Oct 2019
Electricity Distribution
Virtual Monitoring Data (VM-Data)
Oct 2019
Oct 2020
Western Power Distribution
Ricky Duke
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Network Innovation Allowance
ED - Transition to low carbon future
Comms & IT and Measurement
The VM Data project will deliver a VM capability across our Low Voltage network. This will reduce need for physical monitoring and improve our knowledge of asset loading against time, thus avoiding the costs associated with physical monitoring and demonstrating RIIO-ED2 cost savings and transition to Distribution System Operator.

Current lack of access to half-hourly data about household power flows on our network inhibits the understanding of LV network load flows, and of where electric vehicles and low carbon technologies are connected at LV level. With the acceleration of LCT take up, this could result in clustering on the network which then creates a need to install physical monitoring at substations to monitor the loading of the network. The VM Data project will investigate the feasibility of creating half-hourly load profiles for WPD’s customers, including those with EV / LCT that can be fed into a Virtual Monitoring tool for the LV networks.
The project will fulfil two key objectives:
Validation and enhancement of the model developed in last year’s LCT Detection NIA project; and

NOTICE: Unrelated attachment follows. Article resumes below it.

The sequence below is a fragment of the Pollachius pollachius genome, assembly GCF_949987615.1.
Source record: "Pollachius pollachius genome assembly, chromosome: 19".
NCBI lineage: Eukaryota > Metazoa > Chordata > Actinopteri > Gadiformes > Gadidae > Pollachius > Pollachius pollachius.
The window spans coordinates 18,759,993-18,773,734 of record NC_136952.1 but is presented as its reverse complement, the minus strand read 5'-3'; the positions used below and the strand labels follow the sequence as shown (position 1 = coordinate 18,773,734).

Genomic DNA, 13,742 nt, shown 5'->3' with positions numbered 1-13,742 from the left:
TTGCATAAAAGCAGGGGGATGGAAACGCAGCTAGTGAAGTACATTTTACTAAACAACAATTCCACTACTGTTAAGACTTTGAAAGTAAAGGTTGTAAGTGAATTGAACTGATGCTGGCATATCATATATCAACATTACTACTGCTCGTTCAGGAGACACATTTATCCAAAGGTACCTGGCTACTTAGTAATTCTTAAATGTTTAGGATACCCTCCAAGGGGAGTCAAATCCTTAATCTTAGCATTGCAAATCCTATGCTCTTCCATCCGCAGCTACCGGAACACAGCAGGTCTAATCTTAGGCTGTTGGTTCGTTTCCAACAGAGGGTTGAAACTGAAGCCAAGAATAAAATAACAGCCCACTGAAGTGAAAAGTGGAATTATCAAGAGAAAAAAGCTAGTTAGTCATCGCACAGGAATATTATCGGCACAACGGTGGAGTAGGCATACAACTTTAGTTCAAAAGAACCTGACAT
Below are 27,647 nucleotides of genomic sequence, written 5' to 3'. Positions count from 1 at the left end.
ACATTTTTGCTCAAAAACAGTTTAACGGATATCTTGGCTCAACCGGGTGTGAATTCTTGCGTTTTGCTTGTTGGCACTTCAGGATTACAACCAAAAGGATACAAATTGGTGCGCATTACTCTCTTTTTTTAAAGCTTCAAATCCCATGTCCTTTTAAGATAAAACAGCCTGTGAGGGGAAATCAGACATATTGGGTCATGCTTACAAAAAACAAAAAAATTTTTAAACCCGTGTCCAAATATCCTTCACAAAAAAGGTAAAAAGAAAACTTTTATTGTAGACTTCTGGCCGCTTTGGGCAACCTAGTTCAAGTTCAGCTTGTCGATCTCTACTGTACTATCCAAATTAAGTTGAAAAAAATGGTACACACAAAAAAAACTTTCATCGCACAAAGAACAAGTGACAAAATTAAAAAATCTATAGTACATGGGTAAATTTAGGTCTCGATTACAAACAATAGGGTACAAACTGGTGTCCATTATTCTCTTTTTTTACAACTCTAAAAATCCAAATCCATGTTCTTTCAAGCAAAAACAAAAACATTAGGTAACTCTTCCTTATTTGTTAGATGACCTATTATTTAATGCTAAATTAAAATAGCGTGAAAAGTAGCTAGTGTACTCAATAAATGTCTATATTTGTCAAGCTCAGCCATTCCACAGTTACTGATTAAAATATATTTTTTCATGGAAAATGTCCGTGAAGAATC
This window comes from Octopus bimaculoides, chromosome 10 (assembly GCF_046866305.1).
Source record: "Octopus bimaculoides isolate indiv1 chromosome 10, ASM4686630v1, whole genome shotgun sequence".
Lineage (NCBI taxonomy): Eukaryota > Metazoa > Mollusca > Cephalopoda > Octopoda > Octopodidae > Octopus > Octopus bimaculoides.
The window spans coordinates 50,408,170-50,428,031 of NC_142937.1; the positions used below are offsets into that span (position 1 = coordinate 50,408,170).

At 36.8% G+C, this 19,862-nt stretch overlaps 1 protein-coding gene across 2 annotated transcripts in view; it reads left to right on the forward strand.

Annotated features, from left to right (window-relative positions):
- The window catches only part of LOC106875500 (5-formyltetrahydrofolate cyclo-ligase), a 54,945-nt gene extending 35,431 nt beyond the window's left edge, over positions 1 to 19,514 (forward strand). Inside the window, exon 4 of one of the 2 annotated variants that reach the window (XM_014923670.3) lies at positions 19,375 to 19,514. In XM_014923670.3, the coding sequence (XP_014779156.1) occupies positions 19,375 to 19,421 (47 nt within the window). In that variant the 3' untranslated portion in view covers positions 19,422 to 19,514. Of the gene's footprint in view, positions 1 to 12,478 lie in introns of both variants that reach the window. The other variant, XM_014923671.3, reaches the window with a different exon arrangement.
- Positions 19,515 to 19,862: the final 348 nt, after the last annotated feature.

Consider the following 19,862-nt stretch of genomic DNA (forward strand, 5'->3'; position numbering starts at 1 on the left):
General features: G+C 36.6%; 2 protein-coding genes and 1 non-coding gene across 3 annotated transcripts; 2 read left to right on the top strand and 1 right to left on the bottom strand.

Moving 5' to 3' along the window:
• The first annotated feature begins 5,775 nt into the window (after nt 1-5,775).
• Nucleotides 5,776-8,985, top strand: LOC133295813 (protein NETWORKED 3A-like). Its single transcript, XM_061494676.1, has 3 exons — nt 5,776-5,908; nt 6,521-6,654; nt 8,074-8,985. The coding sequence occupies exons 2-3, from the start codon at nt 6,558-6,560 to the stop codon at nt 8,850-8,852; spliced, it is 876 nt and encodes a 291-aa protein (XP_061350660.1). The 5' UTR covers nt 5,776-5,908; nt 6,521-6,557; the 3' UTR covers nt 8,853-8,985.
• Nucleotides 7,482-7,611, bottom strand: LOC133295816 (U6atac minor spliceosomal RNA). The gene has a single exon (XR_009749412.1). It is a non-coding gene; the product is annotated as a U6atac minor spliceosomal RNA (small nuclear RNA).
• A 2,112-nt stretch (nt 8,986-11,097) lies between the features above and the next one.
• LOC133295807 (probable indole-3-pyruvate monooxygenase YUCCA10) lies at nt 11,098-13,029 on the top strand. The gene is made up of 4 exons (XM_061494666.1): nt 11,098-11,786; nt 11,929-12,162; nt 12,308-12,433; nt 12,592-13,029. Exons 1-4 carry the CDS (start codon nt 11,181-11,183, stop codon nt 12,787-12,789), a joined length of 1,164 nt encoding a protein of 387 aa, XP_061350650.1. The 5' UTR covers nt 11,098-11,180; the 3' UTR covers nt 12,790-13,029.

Development of a set of domestic half hourly consumption profiles which can be aggregated and used for virtual network monitoring at feeder level, as well as enabling enhanced network planning and demand prediction.
Providing virtual LV network monitoring and improving the accuracy of our records for LCT installations will result in greater confidence around the actual capacity of the network.  This will have a knock-on impact on customers seeking increased capacity or new connections. A more accurate assessment of existing capacity will allow for a more accurate assessment of potential reinforcement activities ensuring fairness between the customers benefitting from the capacity and the general customer base.  An understanding of the connected PV capacity is useful to help control engineers determine the degree to which the network loads are offset by embedded generation. 

Furthermore, better understanding of LV network loading and capacity will lead to improved network reliability for existing customers and faster customer connection times for new customers.